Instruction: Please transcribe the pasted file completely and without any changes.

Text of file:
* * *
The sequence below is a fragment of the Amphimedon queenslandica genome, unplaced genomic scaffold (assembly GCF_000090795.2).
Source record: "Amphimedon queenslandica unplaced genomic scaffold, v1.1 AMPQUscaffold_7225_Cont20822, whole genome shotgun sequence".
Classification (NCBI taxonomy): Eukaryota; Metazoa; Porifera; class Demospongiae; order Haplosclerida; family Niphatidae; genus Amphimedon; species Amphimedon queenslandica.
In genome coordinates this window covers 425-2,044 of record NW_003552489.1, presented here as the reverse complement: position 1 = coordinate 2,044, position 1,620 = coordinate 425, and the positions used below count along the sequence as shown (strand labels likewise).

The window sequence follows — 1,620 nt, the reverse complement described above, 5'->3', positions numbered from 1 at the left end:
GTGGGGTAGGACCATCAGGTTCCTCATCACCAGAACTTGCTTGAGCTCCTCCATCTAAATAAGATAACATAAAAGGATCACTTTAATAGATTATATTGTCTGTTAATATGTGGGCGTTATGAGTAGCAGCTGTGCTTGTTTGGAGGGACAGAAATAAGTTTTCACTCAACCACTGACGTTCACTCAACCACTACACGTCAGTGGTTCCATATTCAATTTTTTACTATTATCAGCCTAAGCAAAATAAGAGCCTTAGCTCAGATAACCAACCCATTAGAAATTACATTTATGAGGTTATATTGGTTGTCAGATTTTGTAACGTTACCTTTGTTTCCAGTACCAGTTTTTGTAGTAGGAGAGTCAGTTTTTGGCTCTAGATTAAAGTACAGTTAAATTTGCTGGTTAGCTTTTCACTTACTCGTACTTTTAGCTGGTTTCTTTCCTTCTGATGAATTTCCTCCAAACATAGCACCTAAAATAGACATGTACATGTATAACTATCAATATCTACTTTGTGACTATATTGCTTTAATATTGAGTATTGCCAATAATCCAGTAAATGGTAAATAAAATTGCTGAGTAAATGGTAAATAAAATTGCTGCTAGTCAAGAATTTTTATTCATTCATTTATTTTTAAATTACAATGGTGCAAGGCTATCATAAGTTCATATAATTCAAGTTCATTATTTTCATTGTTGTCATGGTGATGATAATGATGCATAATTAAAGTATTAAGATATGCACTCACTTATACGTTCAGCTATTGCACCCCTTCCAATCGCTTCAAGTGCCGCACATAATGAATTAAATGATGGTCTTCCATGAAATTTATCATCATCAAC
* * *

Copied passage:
The sequence below is a fragment of the Amphimedon queenslandica genome, unplaced genomic scaffold (assembly GCF_000090795.2).
Source record: "Amphimedon queenslandica unplaced genomic scaffold, v1.1 AMPQUscaffold_7225_Cont20822, whole genome shotgun sequence".
Classification (NCBI taxonomy): Eukaryota; Metazoa; Porifera; class Demospongiae; order Haplosclerida; family Niphatidae; genus Amphimedon; species Amphimedon queenslandica.
In genome coordinates this window covers 425-2,044 of record NW_003552489.1, presented here as the reverse complement: position 1 = coordinate 2,044, position 1,620 = coordinate 425, and the positions used below count along the sequence as shown (strand labels likewise).

The window sequence follows — 1,620 nt, the reverse complement described above, 5'->3', positions numbered from 1 at the left end:
GTGGGGTAGGACCATCAGGTTCCTCATCACCAGAACTTGCTTGAGCTCCTCCATCTAAATAAGATAACATAAAAGGATCACTTTAATAGATTATATTGTCTGTTAATATGTGGGCGTTATGAGTAGCAGCTGTGCTTGTTTGGAGGGACAGAAATAAGTTTTCACTCAACCACTGACGTTCACTCAACCACTACACGTCAGTGGTTCCATATTCAATTTTTTACTATTATCAGCCTAAGCAAAATAAGAGCCTTAGCTCAGATAACCAACCCATTAGAAATTACATTTATGAGGTTATATTGGTTGTCAGATTTTGTAACGTTACCTTTGTTTCCAGTACCAGTTTTTGTAGTAGGAGAGTCAGTTTTTGGCTCTAGATTAAAGTACAGTTAAATTTGCTGGTTAGCTTTTCACTTACTCGTACTTTTAGCTGGTTTCTTTCCTTCTGATGAATTTCCTCCAAACATAGCACCTAAAATAGACATGTACATGTATAACTATCAATATCTACTTTGTGACTATATTGCTTTAATATTGAGTATTGCCAATAATCCAGTAAATGGTAAATAAAATTGCTGAGTAAATGGTAAATAAAATTGCTGCTAGTCAAGAATTTTTATTCATTCATTTATTTTTAAATTACAATGGTGCAAGGCTATCATAAGTTCATATAATTCAAGTTCATTATTTTCATTGTTGTCATGGTGATGATAATGATGCATAATTAAAGTATTAAGATATGCACTCACTTATACGTTCAGCTATTGCACCCCTTCCAATCGCTTCAAGTGCCGCACATAATGAATTAAATGATGGTCTTCCATGAAATTTATCATCATCAAC